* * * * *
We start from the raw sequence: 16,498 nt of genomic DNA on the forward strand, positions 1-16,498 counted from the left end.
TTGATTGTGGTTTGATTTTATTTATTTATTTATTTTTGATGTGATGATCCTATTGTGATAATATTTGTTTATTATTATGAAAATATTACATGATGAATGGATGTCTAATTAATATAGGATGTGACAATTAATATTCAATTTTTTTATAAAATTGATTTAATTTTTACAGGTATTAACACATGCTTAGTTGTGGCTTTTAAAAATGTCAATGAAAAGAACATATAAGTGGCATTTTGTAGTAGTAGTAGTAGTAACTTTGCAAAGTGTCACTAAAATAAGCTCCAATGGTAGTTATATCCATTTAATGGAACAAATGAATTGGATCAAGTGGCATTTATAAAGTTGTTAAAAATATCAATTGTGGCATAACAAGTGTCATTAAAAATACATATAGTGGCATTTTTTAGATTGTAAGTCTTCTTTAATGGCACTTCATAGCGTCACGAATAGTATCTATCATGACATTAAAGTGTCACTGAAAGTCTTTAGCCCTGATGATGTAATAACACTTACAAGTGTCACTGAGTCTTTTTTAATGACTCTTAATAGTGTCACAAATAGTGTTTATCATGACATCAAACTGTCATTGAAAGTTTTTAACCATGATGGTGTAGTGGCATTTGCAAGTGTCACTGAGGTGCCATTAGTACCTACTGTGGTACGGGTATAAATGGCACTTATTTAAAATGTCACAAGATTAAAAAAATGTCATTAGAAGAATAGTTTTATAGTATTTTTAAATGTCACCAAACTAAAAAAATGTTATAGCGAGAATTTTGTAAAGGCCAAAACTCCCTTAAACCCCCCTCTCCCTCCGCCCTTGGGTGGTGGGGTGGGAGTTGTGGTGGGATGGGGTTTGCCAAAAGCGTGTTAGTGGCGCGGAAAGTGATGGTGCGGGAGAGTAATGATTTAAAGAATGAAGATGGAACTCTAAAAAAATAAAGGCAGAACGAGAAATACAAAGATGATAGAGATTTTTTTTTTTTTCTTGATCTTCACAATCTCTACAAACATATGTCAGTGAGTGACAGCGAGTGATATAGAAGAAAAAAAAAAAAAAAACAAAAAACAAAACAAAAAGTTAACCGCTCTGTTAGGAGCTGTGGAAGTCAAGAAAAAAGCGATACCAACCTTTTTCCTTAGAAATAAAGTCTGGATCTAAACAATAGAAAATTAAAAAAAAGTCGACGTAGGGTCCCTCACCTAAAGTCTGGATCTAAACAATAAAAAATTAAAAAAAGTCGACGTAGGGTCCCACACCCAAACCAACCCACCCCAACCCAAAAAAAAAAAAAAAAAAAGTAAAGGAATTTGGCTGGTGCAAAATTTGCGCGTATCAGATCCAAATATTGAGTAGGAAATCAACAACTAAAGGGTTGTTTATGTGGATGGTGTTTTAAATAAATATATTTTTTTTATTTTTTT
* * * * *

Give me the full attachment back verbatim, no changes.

We start from the raw sequence: 16,498 nt of genomic DNA on the forward strand, positions 1-16,498 counted from the left end.
TTGATTGTGGTTTGATTTTATTTATTTATTTATTTTTGATGTGATGATCCTATTGTGATAATATTTGTTTATTATTATGAAAATATTACATGATGAATGGATGTCTAATTAATATAGGATGTGACAATTAATATTCAATTTTTTTATAAAATTGATTTAATTTTTACAGGTATTAACACATGCTTAGTTGTGGCTTTTAAAAATGTCAATGAAAAGAACATATAAGTGGCATTTTGTAGTAGTAGTAGTAGTAACTTTGCAAAGTGTCACTAAAATAAGCTCCAATGGTAGTTATATCCATTTAATGGAACAAATGAATTGGATCAAGTGGCATTTATAAAGTTGTTAAAAATATCAATTGTGGCATAACAAGTGTCATTAAAAATACATATAGTGGCATTTTTTAGATTGTAAGTCTTCTTTAATGGCACTTCATAGCGTCACGAATAGTATCTATCATGACATTAAAGTGTCACTGAAAGTCTTTAGCCCTGATGATGTAATAACACTTACAAGTGTCACTGAGTCTTTTTTAATGACTCTTAATAGTGTCACAAATAGTGTTTATCATGACATCAAACTGTCATTGAAAGTTTTTAACCATGATGGTGTAGTGGCATTTGCAAGTGTCACTGAGGTGCCATTAGTACCTACTGTGGTACGGGTATAAATGGCACTTATTTAAAATGTCACAAGATTAAAAAAATGTCATTAGAAGAATAGTTTTATAGTATTTTTAAATGTCACCAAACTAAAAAAATGTTATAGCGAGAATTTTGTAAAGGCCAAAACTCCCTTAAACCCCCCTCTCCCTCCGCCCTTGGGTGGTGGGGTGGGAGTTGTGGTGGGATGGGGTTTGCCAAAAGCGTGTTAGTGGCGCGGAAAGTGATGGTGCGGGAGAGTAATGATTTAAAGAATGAAGATGGAACTCTAAAAAAATAAAGGCAGAACGAGAAATACAAAGATGATAGAGATTTTTTTTTTTTTCTTGATCTTCACAATCTCTACAAACATATGTCAGTGAGTGACAGCGAGTGATATAGAAGAAAAAAAAAAAAAAAACAAAAAACAAAACAAAAAGTTAACCGCTCTGTTAGGAGCTGTGGAAGTCAAGAAAAAAGCGATACCAACCTTTTTCCTTAGAAATAAAGTCTGGATCTAAACAATAGAAAATTAAAAAAAAGTCGACGTAGGGTCCCTCACCTAAAGTCTGGATCTAAACAATAAAAAATTAAAAAAAGTCGACGTAGGGTCCCACACCCAAACCAACCCACCCCAACCCAAAAAAAAAAAAAAAAAAAGTAAAGGAATTTGGCTGGTGCAAAATTTGCGCGTATCAGATCCAAATATTGAGTAGGAAATCAACAACTAAAGGGTTGTTTATGTGGATGGTGTTTTAAATAAATATATTTTTTTTATTTTTTT